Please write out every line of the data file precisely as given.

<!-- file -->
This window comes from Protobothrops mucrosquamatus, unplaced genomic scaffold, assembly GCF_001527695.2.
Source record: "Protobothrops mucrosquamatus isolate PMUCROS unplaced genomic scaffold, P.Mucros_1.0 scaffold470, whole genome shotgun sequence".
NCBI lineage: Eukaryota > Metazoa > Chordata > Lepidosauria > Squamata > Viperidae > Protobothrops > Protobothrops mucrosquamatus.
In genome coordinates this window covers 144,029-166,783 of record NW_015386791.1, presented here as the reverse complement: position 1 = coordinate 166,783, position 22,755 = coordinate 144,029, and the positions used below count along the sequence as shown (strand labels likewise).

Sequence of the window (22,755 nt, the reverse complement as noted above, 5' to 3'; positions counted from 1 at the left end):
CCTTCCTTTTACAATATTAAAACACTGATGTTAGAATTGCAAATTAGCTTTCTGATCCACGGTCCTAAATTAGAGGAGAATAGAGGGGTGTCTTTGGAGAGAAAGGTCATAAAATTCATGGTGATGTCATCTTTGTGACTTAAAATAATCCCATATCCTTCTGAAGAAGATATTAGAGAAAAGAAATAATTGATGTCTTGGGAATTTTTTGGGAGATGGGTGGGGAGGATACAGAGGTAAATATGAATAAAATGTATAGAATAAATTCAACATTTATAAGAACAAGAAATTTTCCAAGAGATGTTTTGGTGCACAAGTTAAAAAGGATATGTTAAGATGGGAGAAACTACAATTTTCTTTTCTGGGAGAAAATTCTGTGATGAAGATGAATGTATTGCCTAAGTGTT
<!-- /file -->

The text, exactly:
This window comes from Protobothrops mucrosquamatus, unplaced genomic scaffold, assembly GCF_001527695.2.
Source record: "Protobothrops mucrosquamatus isolate PMUCROS unplaced genomic scaffold, P.Mucros_1.0 scaffold470, whole genome shotgun sequence".
NCBI lineage: Eukaryota > Metazoa > Chordata > Lepidosauria > Squamata > Viperidae > Protobothrops > Protobothrops mucrosquamatus.
In genome coordinates this window covers 144,029-166,783 of record NW_015386791.1, presented here as the reverse complement: position 1 = coordinate 166,783, position 22,755 = coordinate 144,029, and the positions used below count along the sequence as shown (strand labels likewise).

Sequence of the window (22,755 nt, the reverse complement as noted above, 5' to 3'; positions counted from 1 at the left end):
CCTTCCTTTTACAATATTAAAACACTGATGTTAGAATTGCAAATTAGCTTTCTGATCCACGGTCCTAAATTAGAGGAGAATAGAGGGGTGTCTTTGGAGAGAAAGGTCATAAAATTCATGGTGATGTCATCTTTGTGACTTAAAATAATCCCATATCCTTCTGAAGAAGATATTAGAGAAAAGAAATAATTGATGTCTTGGGAATTTTTTGGGAGATGGGTGGGGAGGATACAGAGGTAAATATGAATAAAATGTATAGAATAAATTCAACATTTATAAGAACAAGAAATTTTCCAAGAGATGTTTTGGTGCACAAGTTAAAAAGGATATGTTAAGATGGGAGAAACTACAATTTTCTTTTCTGGGAGAAAATTCTGTGATGAAGATGAATGTATTGCCTAAGTGTT